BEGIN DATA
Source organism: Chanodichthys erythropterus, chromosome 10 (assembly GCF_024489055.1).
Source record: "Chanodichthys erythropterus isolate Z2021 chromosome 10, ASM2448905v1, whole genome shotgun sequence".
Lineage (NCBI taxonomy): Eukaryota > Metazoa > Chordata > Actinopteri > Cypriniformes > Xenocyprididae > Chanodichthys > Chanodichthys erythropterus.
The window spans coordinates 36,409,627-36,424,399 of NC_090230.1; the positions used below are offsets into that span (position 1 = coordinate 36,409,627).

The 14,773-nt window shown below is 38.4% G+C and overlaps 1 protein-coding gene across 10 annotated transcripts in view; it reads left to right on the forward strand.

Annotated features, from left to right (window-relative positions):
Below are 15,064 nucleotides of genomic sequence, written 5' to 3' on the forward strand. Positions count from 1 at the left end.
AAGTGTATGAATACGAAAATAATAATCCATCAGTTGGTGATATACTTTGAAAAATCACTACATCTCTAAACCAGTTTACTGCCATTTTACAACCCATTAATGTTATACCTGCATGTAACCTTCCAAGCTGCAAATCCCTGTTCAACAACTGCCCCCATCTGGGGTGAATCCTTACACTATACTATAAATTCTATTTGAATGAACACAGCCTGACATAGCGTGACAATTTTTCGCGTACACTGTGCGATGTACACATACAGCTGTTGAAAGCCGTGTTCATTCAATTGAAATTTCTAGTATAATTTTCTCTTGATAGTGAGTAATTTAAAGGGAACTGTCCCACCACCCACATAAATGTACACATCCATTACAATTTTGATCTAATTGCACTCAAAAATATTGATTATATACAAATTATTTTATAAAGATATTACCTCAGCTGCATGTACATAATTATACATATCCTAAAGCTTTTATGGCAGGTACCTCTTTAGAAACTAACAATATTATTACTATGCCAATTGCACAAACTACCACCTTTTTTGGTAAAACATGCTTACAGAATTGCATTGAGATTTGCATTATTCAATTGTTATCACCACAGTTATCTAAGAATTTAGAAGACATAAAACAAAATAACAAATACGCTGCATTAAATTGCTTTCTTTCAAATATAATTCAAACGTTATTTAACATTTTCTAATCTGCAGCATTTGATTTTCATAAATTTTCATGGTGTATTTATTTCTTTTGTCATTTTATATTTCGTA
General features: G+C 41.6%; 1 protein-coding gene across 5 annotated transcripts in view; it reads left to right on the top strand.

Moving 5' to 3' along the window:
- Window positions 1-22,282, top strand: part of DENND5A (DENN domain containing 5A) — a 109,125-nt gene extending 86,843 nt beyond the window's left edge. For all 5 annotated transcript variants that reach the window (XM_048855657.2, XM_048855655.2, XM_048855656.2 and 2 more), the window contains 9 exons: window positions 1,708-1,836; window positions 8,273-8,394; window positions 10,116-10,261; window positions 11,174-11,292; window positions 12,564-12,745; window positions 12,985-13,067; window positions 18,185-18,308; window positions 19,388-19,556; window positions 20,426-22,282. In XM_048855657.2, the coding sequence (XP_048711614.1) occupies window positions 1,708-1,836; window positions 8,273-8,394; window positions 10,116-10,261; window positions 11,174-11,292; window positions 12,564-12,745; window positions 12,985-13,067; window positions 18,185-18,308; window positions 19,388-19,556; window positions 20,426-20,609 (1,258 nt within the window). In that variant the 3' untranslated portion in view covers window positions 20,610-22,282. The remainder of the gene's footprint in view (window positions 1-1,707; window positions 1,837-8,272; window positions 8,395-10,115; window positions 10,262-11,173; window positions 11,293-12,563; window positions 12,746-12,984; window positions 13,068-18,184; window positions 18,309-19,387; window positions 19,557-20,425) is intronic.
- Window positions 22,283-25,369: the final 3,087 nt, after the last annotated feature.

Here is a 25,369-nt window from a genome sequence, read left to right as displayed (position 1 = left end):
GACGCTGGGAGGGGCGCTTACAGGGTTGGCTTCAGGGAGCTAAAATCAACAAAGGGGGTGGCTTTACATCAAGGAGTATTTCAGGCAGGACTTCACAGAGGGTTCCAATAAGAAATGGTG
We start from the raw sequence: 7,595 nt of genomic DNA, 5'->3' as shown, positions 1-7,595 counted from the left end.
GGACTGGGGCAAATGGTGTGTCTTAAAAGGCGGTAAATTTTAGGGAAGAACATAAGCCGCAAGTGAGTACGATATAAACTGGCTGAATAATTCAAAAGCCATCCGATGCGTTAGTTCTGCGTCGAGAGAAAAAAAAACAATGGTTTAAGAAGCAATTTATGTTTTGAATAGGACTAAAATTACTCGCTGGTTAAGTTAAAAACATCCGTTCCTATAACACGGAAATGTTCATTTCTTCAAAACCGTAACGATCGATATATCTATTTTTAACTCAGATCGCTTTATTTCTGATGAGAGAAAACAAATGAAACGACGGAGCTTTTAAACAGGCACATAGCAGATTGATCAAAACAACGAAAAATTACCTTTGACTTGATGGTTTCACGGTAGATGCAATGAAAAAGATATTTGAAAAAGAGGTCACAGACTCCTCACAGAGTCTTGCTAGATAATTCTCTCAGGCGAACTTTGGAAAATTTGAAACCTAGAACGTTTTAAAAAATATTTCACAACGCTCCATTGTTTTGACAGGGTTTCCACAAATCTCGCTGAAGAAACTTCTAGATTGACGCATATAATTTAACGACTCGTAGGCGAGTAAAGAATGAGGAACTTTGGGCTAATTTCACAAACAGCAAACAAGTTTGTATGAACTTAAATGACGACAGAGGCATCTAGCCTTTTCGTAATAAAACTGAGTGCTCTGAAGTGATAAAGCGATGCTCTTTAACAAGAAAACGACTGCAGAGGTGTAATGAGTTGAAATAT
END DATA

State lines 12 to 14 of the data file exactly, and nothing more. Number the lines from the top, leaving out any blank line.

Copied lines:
- Window positions 22,283-25,369: the final 3,087 nt, after the last annotated feature.

Here is a 25,369-nt window from a genome sequence, read left to right as displayed (position 1 = left end):
GACGCTGGGAGGGGCGCTTACAGGGTTGGCTTCAGGGAGCTAAAATCAACAAAGGGGGTGGCTTTACATCAAGGAGTATTTCAGGCAGGACTTCACAGAGGGTTCCAATAAGAAATGGTG